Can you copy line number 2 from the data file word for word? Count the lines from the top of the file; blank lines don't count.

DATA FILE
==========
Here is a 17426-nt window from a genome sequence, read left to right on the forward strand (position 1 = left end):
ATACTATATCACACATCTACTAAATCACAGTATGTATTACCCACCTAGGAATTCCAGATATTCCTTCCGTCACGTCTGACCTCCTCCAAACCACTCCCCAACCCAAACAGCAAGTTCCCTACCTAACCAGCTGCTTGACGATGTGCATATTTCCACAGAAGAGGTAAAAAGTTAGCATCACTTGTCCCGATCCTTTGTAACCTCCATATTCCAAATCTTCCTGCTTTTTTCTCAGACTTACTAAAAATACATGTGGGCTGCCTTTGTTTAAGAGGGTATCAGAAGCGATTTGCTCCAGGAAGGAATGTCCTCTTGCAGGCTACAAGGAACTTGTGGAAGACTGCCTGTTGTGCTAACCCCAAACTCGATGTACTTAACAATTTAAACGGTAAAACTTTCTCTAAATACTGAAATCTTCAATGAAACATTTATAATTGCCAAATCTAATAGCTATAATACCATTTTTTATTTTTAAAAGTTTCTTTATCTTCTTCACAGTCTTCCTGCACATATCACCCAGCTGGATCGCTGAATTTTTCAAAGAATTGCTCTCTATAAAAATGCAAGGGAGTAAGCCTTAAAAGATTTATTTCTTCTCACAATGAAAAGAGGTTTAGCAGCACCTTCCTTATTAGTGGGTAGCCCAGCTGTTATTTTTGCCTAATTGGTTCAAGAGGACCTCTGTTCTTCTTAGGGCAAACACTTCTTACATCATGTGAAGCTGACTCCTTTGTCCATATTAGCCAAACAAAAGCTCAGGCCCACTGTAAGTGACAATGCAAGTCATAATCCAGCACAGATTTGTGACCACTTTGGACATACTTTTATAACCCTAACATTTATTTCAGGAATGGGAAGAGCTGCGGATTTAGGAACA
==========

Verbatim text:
ATACTATATCACACATCTACTAAATCACAGTATGTATTACCCACCTAGGAATTCCAGATATTCCTTCCGTCACGTCTGACCTCCTCCAAACCACTCCCCAACCCAAACAGCAAGTTCCCTACCTAACCAGCTGCTTGACGATGTGCATATTTCCACAGAAGAGGTAAAAAGTTAGCATCACTTGTCCCGATCCTTTGTAACCTCCATATTCCAAATCTTCCTGCTTTTTTCTCAGACTTACTAAAAATACATGTGGGCTGCCTTTGTTTAAGAGGGTATCAGAAGCGATTTGCTCCAGGAAGGAATGTCCTCTTGCAGGCTACAAGGAACTTGTGGAAGACTGCCTGTTGTGCTAACCCCAAACTCGATGTACTTAACAATTTAAACGGTAAAACTTTCTCTAAATACTGAAATCTTCAATGAAACATTTATAATTGCCAAATCTAATAGCTATAATACCATTTTTTATTTTTAAAAGTTTCTTTATCTTCTTCACAGTCTTCCTGCACATATCACCCAGCTGGATCGCTGAATTTTTCAAAGAATTGCTCTCTATAAAAATGCAAGGGAGTAAGCCTTAAAAGATTTATTTCTTCTCACAATGAAAAGAGGTTTAGCAGCACCTTCCTTATTAGTGGGTAGCCCAGCTGTTATTTTTGCCTAATTGGTTCAAGAGGACCTCTGTTCTTCTTAGGGCAAACACTTCTTACATCATGTGAAGCTGACTCCTTTGTCCATATTAGCCAAACAAAAGCTCAGGCCCACTGTAAGTGACAATGCAAGTCATAATCCAGCACAGATTTGTGACCACTTTGGACATACTTTTATAACCCTAACATTTATTTCAGGAATGGGAAGAGCTGCGGATTTAGGAACA